Pollsters report that Donald J. Trump won the Catholic vote over Hillary Clinton, 52 to 45 percent. That was a reversal of party preference since President Barack Obama had garnered 51 percent of the Catholic vote in 2012 versus Mitt Romney’s 47 percent.
While many Catholics in the diocese expressed support for the new president-elect, some were disappointed but willing to give the next president a chance.
“Let’s give a chance to this gentleman Trump,” said Marina Vargas, a parishioner of SS. Simon and Jude, Gravesend.
She said unity is of utmost importance among all people in the United States during this interim time. Relying on faith, Vargas believes that God has a plan for the president-elect. Adding that, as with most things God-related, those plans may not yet be clear to anyone. She said prayer is important for the country and President-elect Trump.
“Our President (Barack Obama) did the best he could,” said Alex Parziale, a fellow parishioner. “I do wish Hillary well in her life, of course, but we needed change.”
He said he is feeling good about the election results because “life means a lot to me.”
Parziale said he believes Trump can stick to his pro-life stance because he knows people in his own life that have once been pro-abortion and have since become steadfast in their pro-life beliefs. Parziale said his own stance on the issue was ingrained from an experience with a young woman who had undergone an abortion. He remembers how devastated she was on what would have been her due date.
“I’m very happy because we wanted change,” said Anna Russo, also from SS. Simon and Jude. “Change for a better life” including better jobs, especially for young people.
Melanie Feliciano, a member of St. Dominic’s parish, Bensonhurst, said that she “found comfort in Obama’s speech and Hillary Clinton’s speech and knowing that the sun is going to rise in the morning.
“We just have to stick together, pray it out and know that no matter what goes on in the world, there are still good things happening and for that we pray. And all of the glory is His.”
Father Sean Suckiel, diocesan vocation director, said that, “No matter what the outcome was, we have to support who our president is. I think Donald Trump said it beautifully in his acceptance speech that we have to work together. We have to heal the division because if we remain divided, we’re only hurting ourselves.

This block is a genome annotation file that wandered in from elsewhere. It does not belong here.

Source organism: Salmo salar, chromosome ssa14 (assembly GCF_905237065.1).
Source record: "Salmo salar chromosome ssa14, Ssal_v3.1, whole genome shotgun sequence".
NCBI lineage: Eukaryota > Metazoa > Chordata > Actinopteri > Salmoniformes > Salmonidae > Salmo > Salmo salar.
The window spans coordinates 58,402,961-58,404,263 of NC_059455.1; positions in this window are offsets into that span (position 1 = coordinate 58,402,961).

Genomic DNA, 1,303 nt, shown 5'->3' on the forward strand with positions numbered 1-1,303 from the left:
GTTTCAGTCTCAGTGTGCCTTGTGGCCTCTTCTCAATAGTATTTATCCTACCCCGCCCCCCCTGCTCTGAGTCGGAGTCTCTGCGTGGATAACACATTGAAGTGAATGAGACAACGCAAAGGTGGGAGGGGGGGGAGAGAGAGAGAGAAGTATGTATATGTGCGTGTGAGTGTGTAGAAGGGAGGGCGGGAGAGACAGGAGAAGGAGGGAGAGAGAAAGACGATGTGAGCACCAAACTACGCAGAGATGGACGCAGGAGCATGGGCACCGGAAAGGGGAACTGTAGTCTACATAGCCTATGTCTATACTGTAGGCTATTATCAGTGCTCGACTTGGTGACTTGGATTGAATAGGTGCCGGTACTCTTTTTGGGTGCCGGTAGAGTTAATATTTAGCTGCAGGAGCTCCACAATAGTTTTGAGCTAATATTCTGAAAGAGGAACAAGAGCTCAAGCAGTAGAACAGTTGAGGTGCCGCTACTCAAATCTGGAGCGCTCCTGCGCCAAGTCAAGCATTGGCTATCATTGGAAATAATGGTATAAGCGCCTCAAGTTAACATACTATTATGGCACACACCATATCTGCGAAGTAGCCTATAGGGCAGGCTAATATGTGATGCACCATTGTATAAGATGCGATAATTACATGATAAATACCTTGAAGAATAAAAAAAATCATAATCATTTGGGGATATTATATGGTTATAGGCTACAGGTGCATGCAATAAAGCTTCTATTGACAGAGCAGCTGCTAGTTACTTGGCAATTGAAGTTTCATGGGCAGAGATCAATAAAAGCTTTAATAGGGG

“And so we need to come together, support each other, but also stand behind the president that we elected, that the United States elected.
“And also, we’re not voting for a person, we’re voting for a party too. So we have to understand that it’s much more than just a person who we’re voting for, we’re voting for the party, and we trust that the Holy Spirit will guide all of this.”
In regard to the protests against the election results that have been ongoing in the streets of some major cities, Father Suckiel said, “I was certainly upset because that’s not who we are. We’re America, so we’re one of the leading countries in the world and we need to really set the example, and also we’re a welcoming country and we’re built on immigrants and we’re built on our traditions and this is not who we are.
“So I hope that many people will come to understand that we need to support each other and support our president.”
“As military men, we follow protocol and obey the commander-in-chief,” said 1st Sgt. Sergio Gallardo, a veteran of the U.S. Marine Corps. “We change politicians. The military has always been the military.
“I’m proud of my country,” he said, because the people have a real way of expressing their beliefs and deciding on their leadership through the election. This, he said, cannot be said of many other countries. “I cast my vote.”
An Hispanic deacon in Queens said he voted for Clinton because “I listened to a lot of people who called me. They’re undocumented and they’re afraid. So, that influenced the way I voted.”
Contributing to this article were Marie Elena Giossi and Antonina Zielinska.